Leading Article: A tangled web of lies and politics

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The Independent Online
ONE OF the more peculiar of the many maladies from which politicians suffer is an inability to see how foolish it is to lie except when there are overwhelming reasons of national interest. Apart from the moral aspect, it usually gets them into more trouble than if they tell the truth.

The rail strike has provided yet another in a long series of examples. There is no doubt that the Government stepped in to force Railtrack to withdraw its offer of 5.7 per cent to the signalmen. It may well have been wrong to do so. The offer was a reasonable gesture towards restoring lost differentials to signalmen, who are anyway paid miserably for jobs on which lives depend. The principle of the pay rise had been accepted by other railwaymen, so there was little danger of sparking further demands.

However, there are two sides to the argument, and the Government could have made a strong case for its intervention. It had long made it clear that it regarded 2.5 per cent as the limit for public sector pay rises. Representing the taxpayer, and as owner of Railtrack, it could have openly declared its interest, even at the cost of undermining Railtrack's nominal independence.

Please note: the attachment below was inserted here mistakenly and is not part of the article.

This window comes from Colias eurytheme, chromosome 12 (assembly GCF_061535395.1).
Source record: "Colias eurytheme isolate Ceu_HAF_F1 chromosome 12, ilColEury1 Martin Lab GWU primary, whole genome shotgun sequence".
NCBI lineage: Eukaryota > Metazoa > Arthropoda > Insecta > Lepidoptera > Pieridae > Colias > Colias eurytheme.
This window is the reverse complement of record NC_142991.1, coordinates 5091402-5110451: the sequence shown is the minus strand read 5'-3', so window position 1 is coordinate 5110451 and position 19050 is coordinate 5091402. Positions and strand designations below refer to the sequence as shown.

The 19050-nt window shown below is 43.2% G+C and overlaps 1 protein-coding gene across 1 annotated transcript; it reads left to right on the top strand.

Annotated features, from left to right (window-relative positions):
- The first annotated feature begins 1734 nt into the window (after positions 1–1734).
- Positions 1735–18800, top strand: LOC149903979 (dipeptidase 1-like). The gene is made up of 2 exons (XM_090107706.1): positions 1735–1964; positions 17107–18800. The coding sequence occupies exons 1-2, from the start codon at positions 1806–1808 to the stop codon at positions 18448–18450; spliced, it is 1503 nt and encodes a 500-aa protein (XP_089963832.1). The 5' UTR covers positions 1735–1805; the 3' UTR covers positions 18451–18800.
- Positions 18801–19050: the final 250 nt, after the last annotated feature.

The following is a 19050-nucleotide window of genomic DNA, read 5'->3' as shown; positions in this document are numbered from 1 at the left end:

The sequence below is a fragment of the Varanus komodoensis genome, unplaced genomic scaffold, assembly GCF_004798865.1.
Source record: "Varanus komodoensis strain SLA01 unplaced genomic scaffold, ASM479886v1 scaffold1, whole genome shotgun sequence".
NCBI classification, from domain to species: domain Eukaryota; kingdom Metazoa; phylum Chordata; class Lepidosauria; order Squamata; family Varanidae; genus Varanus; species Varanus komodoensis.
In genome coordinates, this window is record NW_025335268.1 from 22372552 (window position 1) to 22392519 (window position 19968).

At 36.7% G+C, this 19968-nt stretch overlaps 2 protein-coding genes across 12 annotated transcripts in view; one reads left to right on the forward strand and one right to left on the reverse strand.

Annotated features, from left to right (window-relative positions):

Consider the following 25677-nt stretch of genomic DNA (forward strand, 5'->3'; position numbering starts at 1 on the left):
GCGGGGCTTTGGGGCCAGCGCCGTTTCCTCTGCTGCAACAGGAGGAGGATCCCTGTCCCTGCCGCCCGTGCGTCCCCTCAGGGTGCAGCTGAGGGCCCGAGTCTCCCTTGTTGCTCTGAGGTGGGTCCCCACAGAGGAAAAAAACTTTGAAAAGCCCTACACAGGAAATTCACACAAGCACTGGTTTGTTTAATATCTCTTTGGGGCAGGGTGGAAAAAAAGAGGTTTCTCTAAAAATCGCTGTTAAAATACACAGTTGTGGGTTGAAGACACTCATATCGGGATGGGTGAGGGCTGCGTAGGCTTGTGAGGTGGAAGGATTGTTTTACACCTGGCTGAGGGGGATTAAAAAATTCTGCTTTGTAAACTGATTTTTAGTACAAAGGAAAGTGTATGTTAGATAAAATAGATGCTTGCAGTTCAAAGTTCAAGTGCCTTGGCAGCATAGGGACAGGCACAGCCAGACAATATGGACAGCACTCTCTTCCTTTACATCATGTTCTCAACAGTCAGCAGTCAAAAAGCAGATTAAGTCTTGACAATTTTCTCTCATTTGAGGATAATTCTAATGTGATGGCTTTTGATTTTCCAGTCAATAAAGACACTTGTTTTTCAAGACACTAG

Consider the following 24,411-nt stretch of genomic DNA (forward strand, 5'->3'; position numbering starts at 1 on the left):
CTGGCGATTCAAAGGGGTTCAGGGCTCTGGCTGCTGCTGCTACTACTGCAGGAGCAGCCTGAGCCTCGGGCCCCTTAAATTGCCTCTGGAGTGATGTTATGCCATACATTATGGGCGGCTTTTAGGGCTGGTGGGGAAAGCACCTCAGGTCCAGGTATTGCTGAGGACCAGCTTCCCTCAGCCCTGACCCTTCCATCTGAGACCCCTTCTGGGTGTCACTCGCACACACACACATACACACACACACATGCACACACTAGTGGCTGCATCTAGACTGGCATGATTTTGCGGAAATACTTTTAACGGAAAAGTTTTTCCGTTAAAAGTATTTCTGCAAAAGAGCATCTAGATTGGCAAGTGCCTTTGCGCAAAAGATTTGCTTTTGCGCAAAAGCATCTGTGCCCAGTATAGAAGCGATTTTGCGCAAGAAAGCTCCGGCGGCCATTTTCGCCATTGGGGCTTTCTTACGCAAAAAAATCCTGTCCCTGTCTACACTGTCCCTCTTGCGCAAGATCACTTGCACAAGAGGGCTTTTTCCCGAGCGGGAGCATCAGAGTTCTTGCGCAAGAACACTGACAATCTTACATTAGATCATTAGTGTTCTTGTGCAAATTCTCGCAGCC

Instead, it took refuge behind lies, evasions and squalid diversionary attacks on the Labour Party. Downing Street yesterday claimed not to have intervened in the negotiations. John MacGregor, the Transport Secretary, cornered on Radio 4 yesterday, pointlessly attacked the union's original demand. He denied there had ever been a 5.7 per cent offer, and that he had intervened in Monday's Railtrack board meeting. Eventually he grudgingly admitted he had reminded Railtrack of government pay policy. Altogether it has been a miserable performance by a government that has lost confidence in itself. Some of its denials may, if literally construed, fall short of actual lies, but they convey such a false impression that it makes no difference. They typify the inbred Westminster word games that relate to no other reality, convince no one outside, and contribute powerfully to public distrust of politicians.

Tory politicians should reflect harder on the recent poll which found that only 11 per cent of Conservative voters aged 18 to 54 think they are trustworthy. Labour politicians did better, but not well enough - politicians as a class were ranked close to car salesmen for trustworthiness. This is a serious matter in a democracy faced with some very large problems. Without a determined effort to salvage respect for truth, the malaise will deepen.

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